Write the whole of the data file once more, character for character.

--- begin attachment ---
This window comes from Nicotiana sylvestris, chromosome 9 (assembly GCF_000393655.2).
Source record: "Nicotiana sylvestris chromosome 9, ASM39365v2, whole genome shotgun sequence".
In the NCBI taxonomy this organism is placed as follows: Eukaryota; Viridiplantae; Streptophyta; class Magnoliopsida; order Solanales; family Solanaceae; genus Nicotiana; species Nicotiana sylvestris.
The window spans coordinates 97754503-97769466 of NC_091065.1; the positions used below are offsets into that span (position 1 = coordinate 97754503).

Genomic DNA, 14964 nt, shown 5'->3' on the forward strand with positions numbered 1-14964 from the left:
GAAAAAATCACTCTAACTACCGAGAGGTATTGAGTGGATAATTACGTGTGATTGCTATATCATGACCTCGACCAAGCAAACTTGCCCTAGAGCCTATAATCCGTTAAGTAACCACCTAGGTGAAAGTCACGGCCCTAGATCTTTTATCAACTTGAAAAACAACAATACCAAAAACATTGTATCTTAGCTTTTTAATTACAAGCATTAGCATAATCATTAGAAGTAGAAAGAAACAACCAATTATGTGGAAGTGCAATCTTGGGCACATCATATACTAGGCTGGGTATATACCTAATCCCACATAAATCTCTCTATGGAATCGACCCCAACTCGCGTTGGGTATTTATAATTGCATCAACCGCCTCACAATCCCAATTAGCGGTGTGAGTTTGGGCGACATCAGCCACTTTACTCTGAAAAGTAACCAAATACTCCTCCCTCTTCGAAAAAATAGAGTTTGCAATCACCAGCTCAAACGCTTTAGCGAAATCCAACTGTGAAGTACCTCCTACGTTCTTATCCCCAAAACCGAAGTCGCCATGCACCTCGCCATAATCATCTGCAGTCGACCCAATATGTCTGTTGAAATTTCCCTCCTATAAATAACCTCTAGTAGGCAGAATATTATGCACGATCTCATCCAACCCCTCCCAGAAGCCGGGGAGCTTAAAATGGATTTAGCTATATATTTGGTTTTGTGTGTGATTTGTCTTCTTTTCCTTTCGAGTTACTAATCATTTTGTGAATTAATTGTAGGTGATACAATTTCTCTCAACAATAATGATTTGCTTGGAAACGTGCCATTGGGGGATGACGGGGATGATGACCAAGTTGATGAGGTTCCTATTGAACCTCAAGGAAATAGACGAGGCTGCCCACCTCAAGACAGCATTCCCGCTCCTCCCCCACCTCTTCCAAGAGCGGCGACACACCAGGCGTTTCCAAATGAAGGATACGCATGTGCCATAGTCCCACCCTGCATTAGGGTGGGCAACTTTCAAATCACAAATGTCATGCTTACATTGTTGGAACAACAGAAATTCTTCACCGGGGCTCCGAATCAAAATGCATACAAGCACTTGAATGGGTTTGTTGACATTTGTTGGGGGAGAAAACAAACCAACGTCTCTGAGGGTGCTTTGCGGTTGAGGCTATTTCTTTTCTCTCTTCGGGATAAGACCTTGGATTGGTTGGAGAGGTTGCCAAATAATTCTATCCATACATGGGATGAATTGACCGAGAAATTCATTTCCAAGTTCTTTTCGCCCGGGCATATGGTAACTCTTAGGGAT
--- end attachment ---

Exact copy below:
This window comes from Nicotiana sylvestris, chromosome 9 (assembly GCF_000393655.2).
Source record: "Nicotiana sylvestris chromosome 9, ASM39365v2, whole genome shotgun sequence".
In the NCBI taxonomy this organism is placed as follows: Eukaryota; Viridiplantae; Streptophyta; class Magnoliopsida; order Solanales; family Solanaceae; genus Nicotiana; species Nicotiana sylvestris.
The window spans coordinates 97754503-97769466 of NC_091065.1; the positions used below are offsets into that span (position 1 = coordinate 97754503).

Genomic DNA, 14964 nt, shown 5'->3' on the forward strand with positions numbered 1-14964 from the left:
GAAAAAATCACTCTAACTACCGAGAGGTATTGAGTGGATAATTACGTGTGATTGCTATATCATGACCTCGACCAAGCAAACTTGCCCTAGAGCCTATAATCCGTTAAGTAACCACCTAGGTGAAAGTCACGGCCCTAGATCTTTTATCAACTTGAAAAACAACAATACCAAAAACATTGTATCTTAGCTTTTTAATTACAAGCATTAGCATAATCATTAGAAGTAGAAAGAAACAACCAATTATGTGGAAGTGCAATCTTGGGCACATCATATACTAGGCTGGGTATATACCTAATCCCACATAAATCTCTCTATGGAATCGACCCCAACTCGCGTTGGGTATTTATAATTGCATCAACCGCCTCACAATCCCAATTAGCGGTGTGAGTTTGGGCGACATCAGCCACTTTACTCTGAAAAGTAACCAAATACTCCTCCCTCTTCGAAAAAATAGAGTTTGCAATCACCAGCTCAAACGCTTTAGCGAAATCCAACTGTGAAGTACCTCCTACGTTCTTATCCCCAAAACCGAAGTCGCCATGCACCTCGCCATAATCATCTGCAGTCGACCCAATATGTCTGTTGAAATTTCCCTCCTATAAATAACCTCTAGTAGGCAGAATATTATGCACGATCTCATCCAACCCCTCCCAGAAGCCGGGGAGCTTAAAATGGATTTAGCTATATATTTGGTTTTGTGTGTGATTTGTCTTCTTTTCCTTTCGAGTTACTAATCATTTTGTGAATTAATTGTAGGTGATACAATTTCTCTCAACAATAATGATTTGCTTGGAAACGTGCCATTGGGGGATGACGGGGATGATGACCAAGTTGATGAGGTTCCTATTGAACCTCAAGGAAATAGACGAGGCTGCCCACCTCAAGACAGCATTCCCGCTCCTCCCCCACCTCTTCCAAGAGCGGCGACACACCAGGCGTTTCCAAATGAAGGATACGCATGTGCCATAGTCCCACCCTGCATTAGGGTGGGCAACTTTCAAATCACAAATGTCATGCTTACATTGTTGGAACAACAGAAATTCTTCACCGGGGCTCCGAATCAAAATGCATACAAGCACTTGAATGGGTTTGTTGACATTTGTTGGGGGAGAAAACAAACCAACGTCTCTGAGGGTGCTTTGCGGTTGAGGCTATTTCTTTTCTCTCTTCGGGATAAGACCTTGGATTGGTTGGAGAGGTTGCCAAATAATTCTATCCATACATGGGATGAATTGACCGAGAAATTCATTTCCAAGTTCTTTTCGCCCGGGCATATGGTAACTCTTAGGGAT